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Women’s refuge faces significant cuts

Tuesday, 23rd September, 2014

By Michael Murphy

The city's only women's refuge still has significant funding problems, despite the state government promising a review.

Reverend Fred Nile told a budget estimates committee inquiry last month that Catherine Haven would need another $180,000 per year so they could employ another case manager and support worker.

The leader of the Christian Democratic Party was chairman of the budget estimates committee, which holds inquiries to promote government transparency.

He asked the Minister for Women Pru Goward to review funding for Catherine Haven with the view to increasing it because he feared people's safety was being compromised.

She referred the question the head of the Family and Community Service department, Michael Coutts-Trotter, who said they were aware of the situation and would review it.

"A review of funding to this service provider occurred," a spokeswoman for the department said, though she would not elaborate on the details of the review nor acknowledge funding had been cut to Catherine Haven.

She said the Far West district would receive $1.2 million per year for the next three years for specialist homelessness services, an increase of more than 17 per cent.

"Four new homelessness services will be funded in Far West NSW to support over 400 people every year who are homeless or at risk of homelessness," she said.

In relation to funding for Catherine Haven, she said the department and "Salvation Army met and agreed that the funding will cover the delivery of services at Catherine Haven."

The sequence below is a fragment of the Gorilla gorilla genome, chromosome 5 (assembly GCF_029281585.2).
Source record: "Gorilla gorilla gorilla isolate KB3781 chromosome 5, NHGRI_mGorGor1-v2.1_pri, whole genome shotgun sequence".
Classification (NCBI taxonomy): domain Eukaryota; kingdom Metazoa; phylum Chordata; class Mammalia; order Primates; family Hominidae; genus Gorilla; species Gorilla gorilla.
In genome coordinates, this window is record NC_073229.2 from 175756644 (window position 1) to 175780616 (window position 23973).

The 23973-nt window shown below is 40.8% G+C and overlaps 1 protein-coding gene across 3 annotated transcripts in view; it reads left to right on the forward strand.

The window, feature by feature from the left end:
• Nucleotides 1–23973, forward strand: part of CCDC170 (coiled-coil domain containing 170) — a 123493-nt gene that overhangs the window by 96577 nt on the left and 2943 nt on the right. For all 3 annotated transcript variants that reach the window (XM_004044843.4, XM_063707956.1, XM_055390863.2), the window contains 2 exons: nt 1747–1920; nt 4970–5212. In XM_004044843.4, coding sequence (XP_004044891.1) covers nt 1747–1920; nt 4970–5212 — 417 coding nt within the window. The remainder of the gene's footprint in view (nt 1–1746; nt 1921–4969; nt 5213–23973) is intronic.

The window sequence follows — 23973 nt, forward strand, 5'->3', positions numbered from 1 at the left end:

But Catherine Haven manager, The Salvation Army's Major Kelvin Stace, said while the department "painted a great picture", the reality was a significant cut in funding and service at Catherine Haven.

"There were and still are some gaping holes in the practical application of funding to homelessness services, especially in the far west," he said.

He acknowledged the department investigated and planned new services, but was disappointed with the outcome.

"There appears to have been little honest consultation with those on the ground of what was or is needed to work toward a reduction in real homelessness," he said.

He said when the government announced its Going Home Staying Home reform, he reviewed their service and ways to improve it.

"We submitted these plans, but they have been either ignored or side-stepped," Major Stace said.

"Our aim was, is and will remain to take people in crisis from that crisis to confidence - the crisis which sees them descend into homelessness to the confidence to emerge from that place."

The department said planning for the new reform "took into account a detailed analysis of community need".

"Under the new system services will be easier to access, and will better meet individuals' needs," the department spokeswoman said.

"This is part of a focused effort to prevent repeat homelessness," she said.

According to the latest crime statistics, there were 168 domestic violence incidents in Broken Hill in the last 12 months and 118 in the Central Darling.

Police have a policy of not reporting the details of these incidents to the media.

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